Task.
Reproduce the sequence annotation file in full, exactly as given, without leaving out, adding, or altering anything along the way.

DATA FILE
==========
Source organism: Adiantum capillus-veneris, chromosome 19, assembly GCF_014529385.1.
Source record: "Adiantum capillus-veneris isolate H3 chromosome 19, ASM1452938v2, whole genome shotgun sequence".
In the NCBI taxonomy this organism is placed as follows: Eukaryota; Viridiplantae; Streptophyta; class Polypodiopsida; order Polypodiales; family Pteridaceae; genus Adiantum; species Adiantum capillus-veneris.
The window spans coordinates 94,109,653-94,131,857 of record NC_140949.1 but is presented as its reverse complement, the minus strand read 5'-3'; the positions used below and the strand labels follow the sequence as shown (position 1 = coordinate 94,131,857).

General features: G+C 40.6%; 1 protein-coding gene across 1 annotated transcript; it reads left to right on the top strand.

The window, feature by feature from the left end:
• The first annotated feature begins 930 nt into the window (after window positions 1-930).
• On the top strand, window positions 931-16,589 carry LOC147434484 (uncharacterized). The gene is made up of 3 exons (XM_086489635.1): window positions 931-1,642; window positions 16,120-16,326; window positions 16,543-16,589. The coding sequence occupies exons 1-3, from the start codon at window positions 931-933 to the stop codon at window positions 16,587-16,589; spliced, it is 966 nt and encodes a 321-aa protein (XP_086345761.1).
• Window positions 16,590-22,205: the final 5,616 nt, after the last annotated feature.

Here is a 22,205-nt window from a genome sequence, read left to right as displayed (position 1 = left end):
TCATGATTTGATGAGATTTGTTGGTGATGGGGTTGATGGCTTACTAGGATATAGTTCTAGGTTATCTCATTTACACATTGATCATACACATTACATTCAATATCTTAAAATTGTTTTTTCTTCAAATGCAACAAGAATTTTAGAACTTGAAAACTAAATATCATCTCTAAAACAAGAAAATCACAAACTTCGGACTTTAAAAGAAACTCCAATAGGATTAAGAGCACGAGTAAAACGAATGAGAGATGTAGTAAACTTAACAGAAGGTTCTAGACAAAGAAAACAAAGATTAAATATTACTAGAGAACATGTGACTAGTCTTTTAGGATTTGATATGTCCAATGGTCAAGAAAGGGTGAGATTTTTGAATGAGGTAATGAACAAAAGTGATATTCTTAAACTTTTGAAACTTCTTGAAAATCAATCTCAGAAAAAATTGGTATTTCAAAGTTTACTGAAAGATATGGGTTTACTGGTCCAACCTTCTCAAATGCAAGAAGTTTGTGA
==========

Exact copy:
Source organism: Adiantum capillus-veneris, chromosome 19, assembly GCF_014529385.1.
Source record: "Adiantum capillus-veneris isolate H3 chromosome 19, ASM1452938v2, whole genome shotgun sequence".
In the NCBI taxonomy this organism is placed as follows: Eukaryota; Viridiplantae; Streptophyta; class Polypodiopsida; order Polypodiales; family Pteridaceae; genus Adiantum; species Adiantum capillus-veneris.
The window spans coordinates 94,109,653-94,131,857 of record NC_140949.1 but is presented as its reverse complement, the minus strand read 5'-3'; the positions used below and the strand labels follow the sequence as shown (position 1 = coordinate 94,131,857).

General features: G+C 40.6%; 1 protein-coding gene across 1 annotated transcript; it reads left to right on the top strand.

The window, feature by feature from the left end:
• The first annotated feature begins 930 nt into the window (after window positions 1-930).
• On the top strand, window positions 931-16,589 carry LOC147434484 (uncharacterized). The gene is made up of 3 exons (XM_086489635.1): window positions 931-1,642; window positions 16,120-16,326; window positions 16,543-16,589. The coding sequence occupies exons 1-3, from the start codon at window positions 931-933 to the stop codon at window positions 16,587-16,589; spliced, it is 966 nt and encodes a 321-aa protein (XP_086345761.1).
• Window positions 16,590-22,205: the final 5,616 nt, after the last annotated feature.

Here is a 22,205-nt window from a genome sequence, read left to right as displayed (position 1 = left end):
TCATGATTTGATGAGATTTGTTGGTGATGGGGTTGATGGCTTACTAGGATATAGTTCTAGGTTATCTCATTTACACATTGATCATACACATTACATTCAATATCTTAAAATTGTTTTTTCTTCAAATGCAACAAGAATTTTAGAACTTGAAAACTAAATATCATCTCTAAAACAAGAAAATCACAAACTTCGGACTTTAAAAGAAACTCCAATAGGATTAAGAGCACGAGTAAAACGAATGAGAGATGTAGTAAACTTAACAGAAGGTTCTAGACAAAGAAAACAAAGATTAAATATTACTAGAGAACATGTGACTAGTCTTTTAGGATTTGATATGTCCAATGGTCAAGAAAGGGTGAGATTTTTGAATGAGGTAATGAACAAAAGTGATATTCTTAAACTTTTGAAACTTCTTGAAAATCAATCTCAGAAAAAATTGGTATTTCAAAGTTTACTGAAAGATATGGGTTTACTGGTCCAACCTTCTCAAATGCAAGAAGTTTGTGA